Tourist demonstrates the worst possible way to act around elk at the Grand Canyon

Pair of elk at Grand Canyon National Park, USA
(Image credit: Getty Images)

You might think that 'don't pet the wildlife' should go without saying at National Parks, but some visitors clearly need reminding because a woman has been spotted at the Grand Canyon doing exactly that.

The visitor was seen approaching one of the many elk that graze on the canyon's south rim, feeding on grasses and shrubs. A video of the incident, shared via Instagram account TouronsOfNationalParks this week, shows that the animal is likely habituated to such behavior after many similar close encounters, and fails to react.

Habituation of wild animals (when repeated contact causes them to lose their natural wariness around people) is a serious problem. It can lead to accidents like animals biting people trying to hand-feed them, it makes animals more likely to put themselves in danger by approaching traffic, and it can make them easier targets for predators.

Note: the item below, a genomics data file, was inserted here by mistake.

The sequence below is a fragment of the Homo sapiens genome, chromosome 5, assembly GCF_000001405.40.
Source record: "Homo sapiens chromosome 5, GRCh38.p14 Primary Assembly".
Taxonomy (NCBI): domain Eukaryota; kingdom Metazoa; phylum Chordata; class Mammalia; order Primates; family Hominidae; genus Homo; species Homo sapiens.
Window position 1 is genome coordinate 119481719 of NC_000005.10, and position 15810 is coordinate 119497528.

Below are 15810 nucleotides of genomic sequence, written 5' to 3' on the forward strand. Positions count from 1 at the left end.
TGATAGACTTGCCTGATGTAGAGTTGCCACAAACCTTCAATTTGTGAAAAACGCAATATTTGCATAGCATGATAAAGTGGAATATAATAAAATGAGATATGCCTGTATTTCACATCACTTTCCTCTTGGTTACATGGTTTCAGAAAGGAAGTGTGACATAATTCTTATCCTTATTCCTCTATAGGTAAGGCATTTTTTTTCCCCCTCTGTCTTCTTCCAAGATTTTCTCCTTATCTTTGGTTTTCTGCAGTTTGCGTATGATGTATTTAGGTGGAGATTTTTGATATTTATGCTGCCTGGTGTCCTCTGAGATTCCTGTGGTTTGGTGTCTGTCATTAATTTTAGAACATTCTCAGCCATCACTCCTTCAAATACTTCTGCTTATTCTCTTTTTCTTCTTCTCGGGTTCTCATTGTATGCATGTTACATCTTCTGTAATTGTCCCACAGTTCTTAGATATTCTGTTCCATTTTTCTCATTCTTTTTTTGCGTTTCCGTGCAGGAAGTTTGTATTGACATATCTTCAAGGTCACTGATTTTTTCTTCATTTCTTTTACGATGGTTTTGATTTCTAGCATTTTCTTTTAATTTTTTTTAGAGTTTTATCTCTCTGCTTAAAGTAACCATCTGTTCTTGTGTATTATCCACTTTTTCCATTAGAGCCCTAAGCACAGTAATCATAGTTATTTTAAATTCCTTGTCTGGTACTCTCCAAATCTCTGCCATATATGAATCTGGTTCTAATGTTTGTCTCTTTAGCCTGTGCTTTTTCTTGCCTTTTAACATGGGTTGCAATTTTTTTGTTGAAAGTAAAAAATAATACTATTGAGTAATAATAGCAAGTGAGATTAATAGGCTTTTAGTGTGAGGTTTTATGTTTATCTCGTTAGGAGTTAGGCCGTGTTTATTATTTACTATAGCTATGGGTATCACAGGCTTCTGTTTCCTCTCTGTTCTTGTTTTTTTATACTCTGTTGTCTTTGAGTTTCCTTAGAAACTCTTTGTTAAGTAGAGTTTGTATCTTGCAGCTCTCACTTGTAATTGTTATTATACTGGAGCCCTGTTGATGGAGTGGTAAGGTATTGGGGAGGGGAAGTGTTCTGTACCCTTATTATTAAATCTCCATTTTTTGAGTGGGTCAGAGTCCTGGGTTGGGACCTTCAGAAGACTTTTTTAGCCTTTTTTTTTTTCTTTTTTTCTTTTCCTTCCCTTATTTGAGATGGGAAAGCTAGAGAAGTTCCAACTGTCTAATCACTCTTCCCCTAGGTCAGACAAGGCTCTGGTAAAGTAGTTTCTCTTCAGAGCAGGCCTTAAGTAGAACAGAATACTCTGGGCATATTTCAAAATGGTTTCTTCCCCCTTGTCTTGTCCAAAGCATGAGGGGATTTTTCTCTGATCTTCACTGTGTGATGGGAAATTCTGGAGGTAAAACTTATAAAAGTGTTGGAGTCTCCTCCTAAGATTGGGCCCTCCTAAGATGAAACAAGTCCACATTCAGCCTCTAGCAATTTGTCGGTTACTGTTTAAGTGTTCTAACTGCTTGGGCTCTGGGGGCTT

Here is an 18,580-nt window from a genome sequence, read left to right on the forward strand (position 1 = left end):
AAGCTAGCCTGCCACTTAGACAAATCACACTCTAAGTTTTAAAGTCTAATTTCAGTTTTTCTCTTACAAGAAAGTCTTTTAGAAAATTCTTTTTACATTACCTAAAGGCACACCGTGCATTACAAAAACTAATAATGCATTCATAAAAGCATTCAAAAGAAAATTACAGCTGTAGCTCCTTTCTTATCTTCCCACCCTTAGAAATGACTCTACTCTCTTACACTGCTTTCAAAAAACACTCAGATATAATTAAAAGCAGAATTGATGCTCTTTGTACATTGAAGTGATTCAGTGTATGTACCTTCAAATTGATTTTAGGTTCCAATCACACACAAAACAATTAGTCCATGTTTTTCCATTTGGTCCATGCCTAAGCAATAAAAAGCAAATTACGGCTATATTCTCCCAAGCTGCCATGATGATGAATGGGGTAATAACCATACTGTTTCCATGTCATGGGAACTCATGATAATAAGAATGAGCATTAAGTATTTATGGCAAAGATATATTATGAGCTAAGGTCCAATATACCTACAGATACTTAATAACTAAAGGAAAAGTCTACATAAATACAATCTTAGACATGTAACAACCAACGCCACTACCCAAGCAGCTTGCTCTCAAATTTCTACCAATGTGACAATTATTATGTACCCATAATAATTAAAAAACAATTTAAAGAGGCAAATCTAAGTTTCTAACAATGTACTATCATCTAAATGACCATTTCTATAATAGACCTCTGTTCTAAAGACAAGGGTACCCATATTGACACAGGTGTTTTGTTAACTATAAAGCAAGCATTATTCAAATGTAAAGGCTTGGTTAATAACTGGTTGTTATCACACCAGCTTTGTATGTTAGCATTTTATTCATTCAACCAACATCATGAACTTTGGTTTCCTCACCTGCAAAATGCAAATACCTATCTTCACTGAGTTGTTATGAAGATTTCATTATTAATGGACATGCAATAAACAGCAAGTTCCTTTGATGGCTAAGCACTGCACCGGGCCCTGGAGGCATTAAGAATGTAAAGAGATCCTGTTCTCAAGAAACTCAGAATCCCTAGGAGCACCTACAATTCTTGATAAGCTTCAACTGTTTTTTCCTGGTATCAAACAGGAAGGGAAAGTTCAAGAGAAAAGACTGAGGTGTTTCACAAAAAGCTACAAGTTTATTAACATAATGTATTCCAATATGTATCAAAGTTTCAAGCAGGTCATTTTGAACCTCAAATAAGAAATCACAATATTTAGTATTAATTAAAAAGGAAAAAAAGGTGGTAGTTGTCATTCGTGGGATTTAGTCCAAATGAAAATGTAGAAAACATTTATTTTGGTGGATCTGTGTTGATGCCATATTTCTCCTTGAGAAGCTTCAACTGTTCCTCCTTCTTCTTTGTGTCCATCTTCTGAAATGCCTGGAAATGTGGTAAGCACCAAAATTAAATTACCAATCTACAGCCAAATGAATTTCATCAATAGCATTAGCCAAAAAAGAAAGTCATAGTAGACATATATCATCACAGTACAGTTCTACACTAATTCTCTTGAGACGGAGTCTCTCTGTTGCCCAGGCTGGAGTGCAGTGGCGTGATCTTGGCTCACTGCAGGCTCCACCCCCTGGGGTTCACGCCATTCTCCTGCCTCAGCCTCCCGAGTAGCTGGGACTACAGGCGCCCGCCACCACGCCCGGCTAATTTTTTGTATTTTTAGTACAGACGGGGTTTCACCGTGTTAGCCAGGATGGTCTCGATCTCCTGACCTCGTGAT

"Approaching wild animals can drastically affect their well-being and, in some cases, their survival. When an animal is near a campsite, trail, boardwalk, parking lot, on a road, or in a developed area, leave it alone and give it space," said the NPS.

"Park regulations require that you stay at least 25 yards (23 m) away from all wildlife (including bison, elk and deer) and at least 100 yards (91 m) away from bears and wolves. Disregarding these regulations can result in fines, injury, and even death."

If you're not sure how much space to allow, try closing one eye, extending your arm, and giving the elk, deer or bison a thumbs-up. If you can completely hide the animal behind your thumb, you're fine to continue watching provided the animal doesn't spot you and change its behavior.

For more advice, see our guides how to enjoy elk rutting season safely and wildlife safety: eight tips for unexpected encounters.

Cat Ellis

Cat is the editor of Advnture, She’s been a journalist for 15 years, and was fitness and wellbeing editor on TechRadar before joining the Advnture team in 2022. She’s a UK Athletics qualified run leader, and in her spare time enjoys nothing more than lacing up her shoes and hitting the roads and trails (the muddier, the better), usually wearing at least two sports watches.